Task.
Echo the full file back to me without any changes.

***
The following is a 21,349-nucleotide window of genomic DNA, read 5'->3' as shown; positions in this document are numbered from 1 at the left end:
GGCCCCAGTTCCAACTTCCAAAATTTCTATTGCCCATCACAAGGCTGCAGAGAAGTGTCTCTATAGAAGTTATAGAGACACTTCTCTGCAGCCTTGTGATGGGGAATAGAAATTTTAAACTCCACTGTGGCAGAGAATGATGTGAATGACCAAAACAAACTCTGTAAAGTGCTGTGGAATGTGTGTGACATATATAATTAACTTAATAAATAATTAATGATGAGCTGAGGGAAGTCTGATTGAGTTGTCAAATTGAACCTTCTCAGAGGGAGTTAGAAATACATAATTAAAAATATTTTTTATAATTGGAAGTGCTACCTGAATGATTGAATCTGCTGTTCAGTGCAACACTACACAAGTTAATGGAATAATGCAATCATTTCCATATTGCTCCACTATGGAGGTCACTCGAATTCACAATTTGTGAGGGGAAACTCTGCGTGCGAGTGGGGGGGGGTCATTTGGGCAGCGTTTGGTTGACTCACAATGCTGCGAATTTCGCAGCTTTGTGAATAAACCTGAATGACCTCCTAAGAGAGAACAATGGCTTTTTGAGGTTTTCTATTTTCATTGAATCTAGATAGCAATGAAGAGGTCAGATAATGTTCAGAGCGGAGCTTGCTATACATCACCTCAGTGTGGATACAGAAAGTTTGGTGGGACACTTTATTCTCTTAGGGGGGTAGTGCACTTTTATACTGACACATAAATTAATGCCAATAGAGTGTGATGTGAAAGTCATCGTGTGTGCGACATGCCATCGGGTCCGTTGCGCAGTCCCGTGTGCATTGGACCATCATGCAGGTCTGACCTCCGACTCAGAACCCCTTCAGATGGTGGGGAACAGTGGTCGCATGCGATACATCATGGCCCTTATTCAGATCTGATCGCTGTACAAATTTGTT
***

The following is a 21,349-nucleotide window of genomic DNA, read 5'->3' as shown; positions in this document are numbered from 1 at the left end:
GGCCCCAGTTCCAACTTCCAAAATTTCTATTGCCCATCACAAGGCTGCAGAGAAGTGTCTCTATAGAAGTTATAGAGACACTTCTCTGCAGCCTTGTGATGGGGAATAGAAATTTTAAACTCCACTGTGGCAGAGAATGATGTGAATGACCAAAACAAACTCTGTAAAGTGCTGTGGAATGTGTGTGACATATATAATTAACTTAATAAATAATTAATGATGAGCTGAGGGAAGTCTGATTGAGTTGTCAAATTGAACCTTCTCAGAGGGAGTTAGAAATACATAATTAAAAATATTTTTTATAATTGGAAGTGCTACCTGAATGATTGAATCTGCTGTTCAGTGCAACACTACACAAGTTAATGGAATAATGCAATCATTTCCATATTGCTCCACTATGGAGGTCACTCGAATTCACAATTTGTGAGGGGAAACTCTGCGTGCGAGTGGGGGGGGGTCATTTGGGCAGCGTTTGGTTGACTCACAATGCTGCGAATTTCGCAGCTTTGTGAATAAACCTGAATGACCTCCTAAGAGAGAACAATGGCTTTTTGAGGTTTTCTATTTTCATTGAATCTAGATAGCAATGAAGAGGTCAGATAATGTTCAGAGCGGAGCTTGCTATACATCACCTCAGTGTGGATACAGAAAGTTTGGTGGGACACTTTATTCTCTTAGGGGGGTAGTGCACTTTTATACTGACACATAAATTAATGCCAATAGAGTGTGATGTGAAAGTCATCGTGTGTGCGACATGCCATCGGGTCCGTTGCGCAGTCCCGTGTGCATTGGACCATCATGCAGGTCTGACCTCCGACTCAGAACCCCTTCAGATGGTGGGGAACAGTGGTCGCATGCGATACATCATGGCCCTTATTCAGATCTGATCGCTGTACAAATTTGTT